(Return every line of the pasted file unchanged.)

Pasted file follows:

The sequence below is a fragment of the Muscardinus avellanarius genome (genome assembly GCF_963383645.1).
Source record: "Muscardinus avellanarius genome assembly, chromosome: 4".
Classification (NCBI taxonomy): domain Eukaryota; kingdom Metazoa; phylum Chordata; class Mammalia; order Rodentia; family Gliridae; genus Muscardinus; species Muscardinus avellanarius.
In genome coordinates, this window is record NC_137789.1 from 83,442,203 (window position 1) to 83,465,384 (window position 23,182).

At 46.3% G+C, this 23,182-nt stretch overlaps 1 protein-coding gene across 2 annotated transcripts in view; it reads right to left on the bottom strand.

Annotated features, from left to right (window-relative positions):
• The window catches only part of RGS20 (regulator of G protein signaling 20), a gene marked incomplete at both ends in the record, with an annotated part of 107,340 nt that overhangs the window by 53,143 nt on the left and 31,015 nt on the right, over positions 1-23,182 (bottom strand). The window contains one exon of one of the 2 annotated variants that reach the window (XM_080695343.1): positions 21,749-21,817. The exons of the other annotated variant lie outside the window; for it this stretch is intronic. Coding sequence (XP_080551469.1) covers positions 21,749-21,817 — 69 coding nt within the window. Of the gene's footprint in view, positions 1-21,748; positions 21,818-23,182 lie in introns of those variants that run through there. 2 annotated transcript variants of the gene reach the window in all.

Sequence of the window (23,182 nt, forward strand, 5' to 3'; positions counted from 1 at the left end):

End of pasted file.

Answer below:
The sequence below is a fragment of the Muscardinus avellanarius genome (genome assembly GCF_963383645.1).
Source record: "Muscardinus avellanarius genome assembly, chromosome: 4".
Classification (NCBI taxonomy): domain Eukaryota; kingdom Metazoa; phylum Chordata; class Mammalia; order Rodentia; family Gliridae; genus Muscardinus; species Muscardinus avellanarius.
In genome coordinates, this window is record NC_137789.1 from 83,442,203 (window position 1) to 83,465,384 (window position 23,182).

At 46.3% G+C, this 23,182-nt stretch overlaps 1 protein-coding gene across 2 annotated transcripts in view; it reads right to left on the bottom strand.

Annotated features, from left to right (window-relative positions):
• The window catches only part of RGS20 (regulator of G protein signaling 20), a gene marked incomplete at both ends in the record, with an annotated part of 107,340 nt that overhangs the window by 53,143 nt on the left and 31,015 nt on the right, over positions 1-23,182 (bottom strand). The window contains one exon of one of the 2 annotated variants that reach the window (XM_080695343.1): positions 21,749-21,817. The exons of the other annotated variant lie outside the window; for it this stretch is intronic. Coding sequence (XP_080551469.1) covers positions 21,749-21,817 — 69 coding nt within the window. Of the gene's footprint in view, positions 1-21,748; positions 21,818-23,182 lie in introns of those variants that run through there. 2 annotated transcript variants of the gene reach the window in all.

Sequence of the window (23,182 nt, forward strand, 5' to 3'; positions counted from 1 at the left end):